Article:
Plans note the lower level would be the primary engine for revenue generation to be able to fund keeping the hall. A tenant with established stable funding who can commit to a long-term lease and be known as an anchor tenant would help secure the business plan and also be a way to access to grant funding.

“We are very pleased that the Prince Edward Learning Centre (PELC) has expressed intent to partner with us. We also have interest from the Sophiasburgh County Food Hub,” said Moran.

Capital expenditures for renovations and enhancements, she noted, would will be funded primarily by grants.

Councillor Bill Roberts asked how the group would make its decision.

Smail-Persaud said a governance structure would be needed, along with “some sort of board management group.”

Campbell noted “The need is to create community and maintain community.”

It currently costs about $60,000 per year to maintain Picton Town Hall, but Campbell added that reflected current use largely only the upper level. The costs to operate the entire facility will be more.

Duncan said that about 70 per cent of the lower level could be occupied by PELC so it could share with other organizations.

Local businessman Greg Sorbara, who is renovating The Royal Hotel nearby, noted the heritage restoration of the building is important and asked if there were any estimates on what would need to be done to restore the heritage quality of the building before the new uses come up.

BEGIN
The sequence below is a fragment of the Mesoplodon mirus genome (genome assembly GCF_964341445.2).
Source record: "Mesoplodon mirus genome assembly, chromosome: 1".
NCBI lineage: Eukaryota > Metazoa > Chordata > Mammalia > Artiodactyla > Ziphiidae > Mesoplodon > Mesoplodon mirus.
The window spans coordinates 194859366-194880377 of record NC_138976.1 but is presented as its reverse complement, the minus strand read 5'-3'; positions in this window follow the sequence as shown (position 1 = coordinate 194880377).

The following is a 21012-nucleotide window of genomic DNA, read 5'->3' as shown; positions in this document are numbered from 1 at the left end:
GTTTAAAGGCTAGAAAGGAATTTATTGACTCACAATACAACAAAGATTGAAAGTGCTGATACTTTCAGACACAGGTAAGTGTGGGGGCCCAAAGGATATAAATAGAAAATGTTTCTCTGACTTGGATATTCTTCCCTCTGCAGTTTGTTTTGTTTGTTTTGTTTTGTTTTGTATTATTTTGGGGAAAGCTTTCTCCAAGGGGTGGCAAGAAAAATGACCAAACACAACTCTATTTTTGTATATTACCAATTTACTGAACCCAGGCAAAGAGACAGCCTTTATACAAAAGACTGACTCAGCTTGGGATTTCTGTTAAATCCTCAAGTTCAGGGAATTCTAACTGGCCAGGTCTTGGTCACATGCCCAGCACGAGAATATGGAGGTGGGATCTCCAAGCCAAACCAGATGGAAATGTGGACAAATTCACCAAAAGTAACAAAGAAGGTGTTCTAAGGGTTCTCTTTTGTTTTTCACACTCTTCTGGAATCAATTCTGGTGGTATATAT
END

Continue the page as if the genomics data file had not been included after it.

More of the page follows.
Duncan noted that they [SPTH] would be responsible for the inside, but not outside if it remained municipality-owned.

Sorbara expressed concern about leaving the financial responsibility on the community and the County when private individuals could take on that financial risk.

Rochon said that if a private individual owned the building, change could occur at any time and “the control goes out of the community.”

“I’m not suggesting it should go into public hands,” said Sorbara. “As an approximate neighbour to the south, I want exactly what is being proposed. I fully support the motion to remain in public hands, but the building heritage qualities need to be maintained. I would like to see this place bustling with community use. This is a gem and needs our support,” he said, adding the model does not work if the money is not there.

“You could donate Mr. Sorbara,” Rochon answered. “If you can help us, we would appreciate it.”